More important is that they probably don’t care. Our favoured locations are much less interesting than we would like to believe, and have little to say to scientists in other countries. The one-way flow of assumed expertise and insight is a glaring failure in the way our entire field operates. In short, we need to decolonise ecology.

In a new paper in Biotropica we draw attention to this problem and suggest three responsibilities that researchers from the developed world need to accept as part of a moral imperative to decolonise our field.**

The first is a recognition of objectivity; ecologists from the Global North bring a set of priorities, paradigms and assumptions that are not always shared by the people living in the countries in which we work. The solution is not to indoctrinate the locals in our way of thinking, but to learn what their own perspectives are, and fully incorporate them in our research programs.

Secondly, we can stop calling our field sites ‘remote’ just because they require a long plane flight to reach and are found in places without reliable running water. To many people they are simply ‘home’. We should recognise and respect their expertise, even though it is exhibited in different ways from our own. If we genuinely wish to support local people then we should seek to arrive as supporting collaborators in achieving their goals, not solely ours. That would be truly impactful research.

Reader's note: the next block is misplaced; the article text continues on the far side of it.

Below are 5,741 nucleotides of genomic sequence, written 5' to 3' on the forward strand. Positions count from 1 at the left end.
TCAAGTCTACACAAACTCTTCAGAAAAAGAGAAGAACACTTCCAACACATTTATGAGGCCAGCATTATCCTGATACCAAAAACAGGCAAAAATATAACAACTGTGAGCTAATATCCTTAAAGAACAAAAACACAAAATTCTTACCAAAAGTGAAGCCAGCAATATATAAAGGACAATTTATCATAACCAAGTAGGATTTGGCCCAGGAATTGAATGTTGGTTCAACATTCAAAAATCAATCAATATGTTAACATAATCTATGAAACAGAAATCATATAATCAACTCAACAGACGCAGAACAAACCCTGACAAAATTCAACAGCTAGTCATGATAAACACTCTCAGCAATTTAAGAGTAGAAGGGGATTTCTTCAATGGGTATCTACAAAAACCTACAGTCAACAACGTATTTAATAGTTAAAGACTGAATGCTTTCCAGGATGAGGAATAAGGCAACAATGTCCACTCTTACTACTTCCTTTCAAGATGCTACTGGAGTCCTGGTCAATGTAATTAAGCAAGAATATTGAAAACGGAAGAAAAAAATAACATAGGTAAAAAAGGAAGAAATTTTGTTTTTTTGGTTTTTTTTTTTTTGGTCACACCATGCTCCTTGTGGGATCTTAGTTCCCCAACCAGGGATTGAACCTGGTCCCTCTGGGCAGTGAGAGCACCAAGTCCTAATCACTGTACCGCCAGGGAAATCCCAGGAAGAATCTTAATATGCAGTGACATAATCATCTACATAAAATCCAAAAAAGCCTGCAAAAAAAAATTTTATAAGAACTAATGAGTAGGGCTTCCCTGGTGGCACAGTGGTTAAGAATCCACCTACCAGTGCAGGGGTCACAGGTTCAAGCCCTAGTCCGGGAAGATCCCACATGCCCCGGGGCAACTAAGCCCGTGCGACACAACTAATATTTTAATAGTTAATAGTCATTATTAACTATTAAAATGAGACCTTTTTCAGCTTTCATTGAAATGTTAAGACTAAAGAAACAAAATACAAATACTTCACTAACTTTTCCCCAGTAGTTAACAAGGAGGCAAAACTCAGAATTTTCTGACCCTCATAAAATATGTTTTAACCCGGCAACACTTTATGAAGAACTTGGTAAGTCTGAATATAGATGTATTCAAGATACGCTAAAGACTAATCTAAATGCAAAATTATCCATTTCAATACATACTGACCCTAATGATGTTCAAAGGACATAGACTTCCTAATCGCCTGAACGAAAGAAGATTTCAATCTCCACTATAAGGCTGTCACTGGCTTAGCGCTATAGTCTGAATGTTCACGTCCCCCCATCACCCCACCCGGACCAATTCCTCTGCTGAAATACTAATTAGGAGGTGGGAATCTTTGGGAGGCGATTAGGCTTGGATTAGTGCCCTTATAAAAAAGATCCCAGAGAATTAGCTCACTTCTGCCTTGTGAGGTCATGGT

Finally, we should start reflecting on our own background and how it inflects our conduct as researchers. Positionality statements are a common starting point in the humanities literature but remain very rare in science. This isn’t just a tick-box exercise for which we need to find an appropriately contrite form of words before carrying on as before. We need to acknowledge that the neutral scientific voice is a myth, one which disguises our own agency while writing out the contributions of others, particularly the locals we rely upon. We need to reflect on and state our potential biases in the same way as we would expect a declaration of conflict of interest or funding sources.

None of these prescriptions are inherently difficult, it’s just that the structures of modern science do not currently provide incentives for achieving them. But we created the structures of science. It’s our responsibility to change them.



UPDATE (22 May): there’s been a lot of commentary on Twitter about this post but no-one has followed through by commenting on the blog itself. Instead I’ll summarise some of the objections and my responses.

A few people were upset by the original title, which turns out not to be strictly accurate (although this was anticipated this in the footnotes). It has been amended slightly but due to WordPress defaults it’s impossible to change the link title without deleting the entire post. I had no intention of ignoring or writing out the contributions of scientists from the Global South to our understanding of Wytham, of which I was unaware. These deserve recognition: